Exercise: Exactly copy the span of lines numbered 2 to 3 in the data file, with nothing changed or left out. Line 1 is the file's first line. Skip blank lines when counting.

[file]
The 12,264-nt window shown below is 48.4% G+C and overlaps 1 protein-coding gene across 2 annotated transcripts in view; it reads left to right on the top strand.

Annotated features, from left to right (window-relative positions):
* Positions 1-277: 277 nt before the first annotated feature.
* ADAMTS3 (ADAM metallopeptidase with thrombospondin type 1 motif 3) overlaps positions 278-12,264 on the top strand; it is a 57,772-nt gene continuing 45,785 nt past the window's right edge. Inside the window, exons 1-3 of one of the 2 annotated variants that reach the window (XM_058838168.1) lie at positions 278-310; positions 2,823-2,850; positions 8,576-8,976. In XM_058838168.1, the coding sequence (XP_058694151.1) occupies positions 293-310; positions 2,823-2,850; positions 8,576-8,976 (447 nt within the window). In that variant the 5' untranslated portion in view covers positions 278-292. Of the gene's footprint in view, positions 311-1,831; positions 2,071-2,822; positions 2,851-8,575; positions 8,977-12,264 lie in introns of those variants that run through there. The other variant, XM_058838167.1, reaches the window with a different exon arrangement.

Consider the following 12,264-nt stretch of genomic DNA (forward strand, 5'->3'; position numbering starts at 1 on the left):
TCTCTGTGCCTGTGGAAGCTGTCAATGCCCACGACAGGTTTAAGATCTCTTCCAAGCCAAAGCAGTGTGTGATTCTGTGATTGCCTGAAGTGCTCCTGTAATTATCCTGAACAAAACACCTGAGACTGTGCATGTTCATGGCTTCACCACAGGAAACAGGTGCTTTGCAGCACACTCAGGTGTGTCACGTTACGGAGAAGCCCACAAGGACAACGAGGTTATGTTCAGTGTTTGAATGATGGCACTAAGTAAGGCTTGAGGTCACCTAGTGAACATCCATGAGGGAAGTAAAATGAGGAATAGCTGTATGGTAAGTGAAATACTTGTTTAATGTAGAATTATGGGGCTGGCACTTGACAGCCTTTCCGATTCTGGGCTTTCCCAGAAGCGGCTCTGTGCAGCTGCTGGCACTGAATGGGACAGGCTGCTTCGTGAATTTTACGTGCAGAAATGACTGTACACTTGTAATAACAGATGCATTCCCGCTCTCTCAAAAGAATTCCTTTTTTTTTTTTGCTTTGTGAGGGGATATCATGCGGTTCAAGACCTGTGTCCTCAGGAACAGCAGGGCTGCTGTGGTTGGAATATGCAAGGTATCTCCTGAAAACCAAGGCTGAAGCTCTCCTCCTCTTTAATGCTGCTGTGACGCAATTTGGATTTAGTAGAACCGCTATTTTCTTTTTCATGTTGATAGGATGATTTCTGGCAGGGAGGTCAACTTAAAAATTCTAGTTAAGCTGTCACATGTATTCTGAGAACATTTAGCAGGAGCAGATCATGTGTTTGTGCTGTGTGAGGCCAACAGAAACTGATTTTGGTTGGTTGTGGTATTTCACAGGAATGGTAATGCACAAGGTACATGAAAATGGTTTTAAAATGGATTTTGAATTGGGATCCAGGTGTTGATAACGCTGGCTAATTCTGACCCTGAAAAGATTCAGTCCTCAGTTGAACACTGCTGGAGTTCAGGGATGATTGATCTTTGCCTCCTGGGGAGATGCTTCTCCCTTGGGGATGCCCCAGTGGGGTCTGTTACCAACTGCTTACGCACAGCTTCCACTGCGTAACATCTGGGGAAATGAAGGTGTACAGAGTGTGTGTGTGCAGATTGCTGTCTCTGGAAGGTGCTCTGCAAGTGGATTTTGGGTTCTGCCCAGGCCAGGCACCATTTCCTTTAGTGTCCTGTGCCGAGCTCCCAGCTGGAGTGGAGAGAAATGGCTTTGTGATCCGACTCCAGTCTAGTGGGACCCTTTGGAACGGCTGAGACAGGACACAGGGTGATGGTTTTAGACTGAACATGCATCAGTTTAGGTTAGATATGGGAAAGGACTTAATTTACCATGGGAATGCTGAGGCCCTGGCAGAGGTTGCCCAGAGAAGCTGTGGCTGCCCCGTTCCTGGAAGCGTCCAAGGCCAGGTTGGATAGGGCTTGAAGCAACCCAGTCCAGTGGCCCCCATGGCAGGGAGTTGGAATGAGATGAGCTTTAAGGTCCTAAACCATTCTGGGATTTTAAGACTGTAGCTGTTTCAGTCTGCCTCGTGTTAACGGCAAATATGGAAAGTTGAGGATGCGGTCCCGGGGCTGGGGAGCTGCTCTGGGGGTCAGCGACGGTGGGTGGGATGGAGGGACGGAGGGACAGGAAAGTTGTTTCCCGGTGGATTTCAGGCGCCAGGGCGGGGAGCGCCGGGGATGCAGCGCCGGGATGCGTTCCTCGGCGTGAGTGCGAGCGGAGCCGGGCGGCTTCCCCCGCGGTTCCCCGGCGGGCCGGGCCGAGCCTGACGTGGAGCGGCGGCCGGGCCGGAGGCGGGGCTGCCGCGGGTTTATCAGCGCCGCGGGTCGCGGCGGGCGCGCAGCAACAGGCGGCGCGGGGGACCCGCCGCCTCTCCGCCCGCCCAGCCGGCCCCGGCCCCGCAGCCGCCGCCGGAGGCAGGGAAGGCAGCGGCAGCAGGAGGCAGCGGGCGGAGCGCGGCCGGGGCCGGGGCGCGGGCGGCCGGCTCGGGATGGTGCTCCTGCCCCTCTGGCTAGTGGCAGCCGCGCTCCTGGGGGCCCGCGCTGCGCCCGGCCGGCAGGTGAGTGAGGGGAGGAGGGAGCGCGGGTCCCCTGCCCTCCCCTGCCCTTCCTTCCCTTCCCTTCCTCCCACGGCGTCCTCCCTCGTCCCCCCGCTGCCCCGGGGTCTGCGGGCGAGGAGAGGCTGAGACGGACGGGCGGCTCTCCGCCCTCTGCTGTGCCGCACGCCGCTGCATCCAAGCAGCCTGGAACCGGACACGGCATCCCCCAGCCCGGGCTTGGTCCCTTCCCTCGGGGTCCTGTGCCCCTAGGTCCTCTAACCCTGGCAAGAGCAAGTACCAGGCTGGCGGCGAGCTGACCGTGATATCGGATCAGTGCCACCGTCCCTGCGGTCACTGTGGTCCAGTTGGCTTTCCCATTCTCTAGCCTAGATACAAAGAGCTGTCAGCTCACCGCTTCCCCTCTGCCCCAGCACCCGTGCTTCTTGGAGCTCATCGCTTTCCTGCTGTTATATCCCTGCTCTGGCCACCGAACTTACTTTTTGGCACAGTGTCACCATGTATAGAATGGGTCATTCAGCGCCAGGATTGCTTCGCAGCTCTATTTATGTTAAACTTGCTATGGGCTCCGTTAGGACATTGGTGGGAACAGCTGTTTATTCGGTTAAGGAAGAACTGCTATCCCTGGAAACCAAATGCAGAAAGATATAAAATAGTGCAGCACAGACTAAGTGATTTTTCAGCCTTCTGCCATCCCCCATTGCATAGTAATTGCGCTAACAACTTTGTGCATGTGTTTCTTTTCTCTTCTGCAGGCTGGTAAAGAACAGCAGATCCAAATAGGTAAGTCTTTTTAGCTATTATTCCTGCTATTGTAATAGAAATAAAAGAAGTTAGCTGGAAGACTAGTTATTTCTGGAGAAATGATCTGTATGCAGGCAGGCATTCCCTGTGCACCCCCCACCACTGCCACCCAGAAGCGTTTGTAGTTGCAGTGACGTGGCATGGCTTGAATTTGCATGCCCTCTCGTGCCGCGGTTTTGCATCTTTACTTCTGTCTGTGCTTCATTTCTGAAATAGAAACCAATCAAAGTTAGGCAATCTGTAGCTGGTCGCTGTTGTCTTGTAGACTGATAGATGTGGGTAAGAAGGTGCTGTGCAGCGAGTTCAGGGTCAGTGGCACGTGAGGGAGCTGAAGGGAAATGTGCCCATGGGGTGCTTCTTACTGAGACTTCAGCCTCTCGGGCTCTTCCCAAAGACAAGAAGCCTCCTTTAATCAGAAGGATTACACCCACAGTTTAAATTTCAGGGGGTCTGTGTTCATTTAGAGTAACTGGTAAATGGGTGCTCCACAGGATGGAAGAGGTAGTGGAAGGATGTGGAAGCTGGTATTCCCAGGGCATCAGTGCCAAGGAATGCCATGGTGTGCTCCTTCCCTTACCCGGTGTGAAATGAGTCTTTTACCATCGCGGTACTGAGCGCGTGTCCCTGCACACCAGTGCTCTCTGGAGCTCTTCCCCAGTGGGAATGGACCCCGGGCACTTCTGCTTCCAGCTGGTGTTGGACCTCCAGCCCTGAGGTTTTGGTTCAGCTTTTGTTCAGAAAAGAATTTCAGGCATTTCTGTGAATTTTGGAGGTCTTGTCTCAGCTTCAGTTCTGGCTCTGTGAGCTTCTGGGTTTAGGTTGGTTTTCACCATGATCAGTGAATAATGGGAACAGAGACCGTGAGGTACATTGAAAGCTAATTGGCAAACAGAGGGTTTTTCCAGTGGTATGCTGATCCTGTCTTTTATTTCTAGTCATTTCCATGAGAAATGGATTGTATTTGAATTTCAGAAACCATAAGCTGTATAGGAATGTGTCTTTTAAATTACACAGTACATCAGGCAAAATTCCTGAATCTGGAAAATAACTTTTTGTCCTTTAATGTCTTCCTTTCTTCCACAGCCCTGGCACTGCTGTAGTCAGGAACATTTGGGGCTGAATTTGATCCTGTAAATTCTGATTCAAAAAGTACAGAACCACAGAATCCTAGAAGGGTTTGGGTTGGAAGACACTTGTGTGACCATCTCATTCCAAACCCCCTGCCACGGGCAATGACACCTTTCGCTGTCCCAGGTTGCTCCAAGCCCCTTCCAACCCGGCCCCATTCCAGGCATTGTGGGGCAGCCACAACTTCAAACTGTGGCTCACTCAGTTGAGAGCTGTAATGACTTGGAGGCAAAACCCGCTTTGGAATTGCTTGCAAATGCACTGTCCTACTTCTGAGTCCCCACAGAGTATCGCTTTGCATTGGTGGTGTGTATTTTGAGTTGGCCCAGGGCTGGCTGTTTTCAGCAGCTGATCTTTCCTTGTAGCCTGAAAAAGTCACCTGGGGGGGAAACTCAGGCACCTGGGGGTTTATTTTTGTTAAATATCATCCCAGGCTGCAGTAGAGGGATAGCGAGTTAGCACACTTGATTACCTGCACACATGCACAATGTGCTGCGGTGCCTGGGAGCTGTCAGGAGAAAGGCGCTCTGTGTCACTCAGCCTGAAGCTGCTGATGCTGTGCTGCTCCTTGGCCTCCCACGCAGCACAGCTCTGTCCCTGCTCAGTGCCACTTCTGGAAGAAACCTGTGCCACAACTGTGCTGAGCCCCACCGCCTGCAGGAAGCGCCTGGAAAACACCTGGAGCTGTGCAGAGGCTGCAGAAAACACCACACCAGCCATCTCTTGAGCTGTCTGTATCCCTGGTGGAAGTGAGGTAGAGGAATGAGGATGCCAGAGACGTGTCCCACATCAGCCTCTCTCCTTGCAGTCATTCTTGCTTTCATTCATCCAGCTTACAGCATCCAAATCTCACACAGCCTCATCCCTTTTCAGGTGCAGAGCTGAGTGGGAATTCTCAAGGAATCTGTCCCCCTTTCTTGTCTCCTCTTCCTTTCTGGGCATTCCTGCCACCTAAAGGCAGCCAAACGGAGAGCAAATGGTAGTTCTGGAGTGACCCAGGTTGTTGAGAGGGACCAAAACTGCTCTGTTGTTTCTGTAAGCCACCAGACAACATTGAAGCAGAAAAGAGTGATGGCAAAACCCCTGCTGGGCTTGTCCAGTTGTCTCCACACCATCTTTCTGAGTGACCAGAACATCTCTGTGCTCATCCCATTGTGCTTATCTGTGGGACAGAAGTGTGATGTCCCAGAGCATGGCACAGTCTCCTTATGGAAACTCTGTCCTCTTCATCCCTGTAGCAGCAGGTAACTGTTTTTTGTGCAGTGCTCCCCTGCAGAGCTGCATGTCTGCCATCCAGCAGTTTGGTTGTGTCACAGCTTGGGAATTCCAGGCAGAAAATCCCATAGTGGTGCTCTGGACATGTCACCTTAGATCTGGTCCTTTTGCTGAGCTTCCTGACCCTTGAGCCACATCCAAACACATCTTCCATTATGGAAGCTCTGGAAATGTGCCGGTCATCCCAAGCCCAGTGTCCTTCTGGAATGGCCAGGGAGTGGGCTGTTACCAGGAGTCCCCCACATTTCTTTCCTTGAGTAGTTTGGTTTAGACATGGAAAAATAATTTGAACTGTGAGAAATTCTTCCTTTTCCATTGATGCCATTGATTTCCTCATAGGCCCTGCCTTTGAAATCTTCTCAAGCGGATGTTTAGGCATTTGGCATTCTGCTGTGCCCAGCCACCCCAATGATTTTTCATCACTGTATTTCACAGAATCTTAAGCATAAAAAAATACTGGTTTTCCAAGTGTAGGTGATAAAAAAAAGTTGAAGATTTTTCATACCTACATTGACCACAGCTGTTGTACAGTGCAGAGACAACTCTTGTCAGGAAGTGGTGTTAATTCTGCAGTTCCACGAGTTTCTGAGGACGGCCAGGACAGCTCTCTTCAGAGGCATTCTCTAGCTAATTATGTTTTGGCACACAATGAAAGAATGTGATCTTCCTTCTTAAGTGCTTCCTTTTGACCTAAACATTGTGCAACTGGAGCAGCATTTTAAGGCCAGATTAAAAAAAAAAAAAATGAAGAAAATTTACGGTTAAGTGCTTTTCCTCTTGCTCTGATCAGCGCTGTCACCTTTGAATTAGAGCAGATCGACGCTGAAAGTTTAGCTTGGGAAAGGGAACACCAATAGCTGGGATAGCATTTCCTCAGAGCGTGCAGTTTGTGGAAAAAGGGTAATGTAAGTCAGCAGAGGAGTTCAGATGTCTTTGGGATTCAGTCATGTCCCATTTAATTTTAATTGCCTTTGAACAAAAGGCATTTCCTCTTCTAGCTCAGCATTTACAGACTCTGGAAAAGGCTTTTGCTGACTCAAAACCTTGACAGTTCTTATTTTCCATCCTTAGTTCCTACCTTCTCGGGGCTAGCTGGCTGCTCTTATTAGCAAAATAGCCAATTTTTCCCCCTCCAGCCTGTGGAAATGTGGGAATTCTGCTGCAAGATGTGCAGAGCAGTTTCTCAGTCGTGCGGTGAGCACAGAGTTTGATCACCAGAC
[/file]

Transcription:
Annotated features, from left to right (window-relative positions):
* Positions 1-277: 277 nt before the first annotated feature.